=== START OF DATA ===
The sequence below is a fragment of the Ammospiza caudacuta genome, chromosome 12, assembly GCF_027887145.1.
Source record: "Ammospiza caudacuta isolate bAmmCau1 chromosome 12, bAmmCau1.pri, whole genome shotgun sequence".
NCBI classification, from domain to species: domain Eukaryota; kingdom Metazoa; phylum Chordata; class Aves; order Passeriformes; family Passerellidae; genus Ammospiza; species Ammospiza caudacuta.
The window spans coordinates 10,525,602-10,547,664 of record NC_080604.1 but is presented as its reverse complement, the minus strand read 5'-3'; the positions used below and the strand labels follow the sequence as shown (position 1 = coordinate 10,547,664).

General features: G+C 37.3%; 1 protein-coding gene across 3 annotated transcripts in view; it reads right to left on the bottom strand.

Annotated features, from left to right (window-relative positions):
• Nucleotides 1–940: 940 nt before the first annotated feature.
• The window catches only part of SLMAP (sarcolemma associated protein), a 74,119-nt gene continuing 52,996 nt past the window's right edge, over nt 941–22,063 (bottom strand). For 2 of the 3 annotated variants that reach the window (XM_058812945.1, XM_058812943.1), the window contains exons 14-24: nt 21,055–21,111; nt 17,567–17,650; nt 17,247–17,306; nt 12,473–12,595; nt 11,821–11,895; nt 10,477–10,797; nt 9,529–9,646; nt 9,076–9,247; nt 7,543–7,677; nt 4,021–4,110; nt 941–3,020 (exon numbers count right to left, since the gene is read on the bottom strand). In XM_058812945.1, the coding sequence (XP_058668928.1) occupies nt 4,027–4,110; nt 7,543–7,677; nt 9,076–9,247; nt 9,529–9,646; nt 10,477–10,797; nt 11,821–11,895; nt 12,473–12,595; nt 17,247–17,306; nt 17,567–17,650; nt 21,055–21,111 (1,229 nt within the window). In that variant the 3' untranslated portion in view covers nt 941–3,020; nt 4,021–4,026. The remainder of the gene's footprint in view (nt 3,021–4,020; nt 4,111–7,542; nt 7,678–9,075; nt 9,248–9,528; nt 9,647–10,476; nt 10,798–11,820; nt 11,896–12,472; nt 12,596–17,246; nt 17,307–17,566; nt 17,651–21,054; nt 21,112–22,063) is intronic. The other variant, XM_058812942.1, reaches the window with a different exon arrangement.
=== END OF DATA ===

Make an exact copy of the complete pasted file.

The sequence below is a fragment of the Ammospiza caudacuta genome, chromosome 12, assembly GCF_027887145.1.
Source record: "Ammospiza caudacuta isolate bAmmCau1 chromosome 12, bAmmCau1.pri, whole genome shotgun sequence".
NCBI classification, from domain to species: domain Eukaryota; kingdom Metazoa; phylum Chordata; class Aves; order Passeriformes; family Passerellidae; genus Ammospiza; species Ammospiza caudacuta.
The window spans coordinates 10,525,602-10,547,664 of record NC_080604.1 but is presented as its reverse complement, the minus strand read 5'-3'; the positions used below and the strand labels follow the sequence as shown (position 1 = coordinate 10,547,664).

General features: G+C 37.3%; 1 protein-coding gene across 3 annotated transcripts in view; it reads right to left on the bottom strand.

Annotated features, from left to right (window-relative positions):
• Nucleotides 1–940: 940 nt before the first annotated feature.
• The window catches only part of SLMAP (sarcolemma associated protein), a 74,119-nt gene continuing 52,996 nt past the window's right edge, over nt 941–22,063 (bottom strand). For 2 of the 3 annotated variants that reach the window (XM_058812945.1, XM_058812943.1), the window contains exons 14-24: nt 21,055–21,111; nt 17,567–17,650; nt 17,247–17,306; nt 12,473–12,595; nt 11,821–11,895; nt 10,477–10,797; nt 9,529–9,646; nt 9,076–9,247; nt 7,543–7,677; nt 4,021–4,110; nt 941–3,020 (exon numbers count right to left, since the gene is read on the bottom strand). In XM_058812945.1, the coding sequence (XP_058668928.1) occupies nt 4,027–4,110; nt 7,543–7,677; nt 9,076–9,247; nt 9,529–9,646; nt 10,477–10,797; nt 11,821–11,895; nt 12,473–12,595; nt 17,247–17,306; nt 17,567–17,650; nt 21,055–21,111 (1,229 nt within the window). In that variant the 3' untranslated portion in view covers nt 941–3,020; nt 4,021–4,026. The remainder of the gene's footprint in view (nt 3,021–4,020; nt 4,111–7,542; nt 7,678–9,075; nt 9,248–9,528; nt 9,647–10,476; nt 10,798–11,820; nt 11,896–12,472; nt 12,596–17,246; nt 17,307–17,566; nt 17,651–21,054; nt 21,112–22,063) is intronic. The other variant, XM_058812942.1, reaches the window with a different exon arrangement.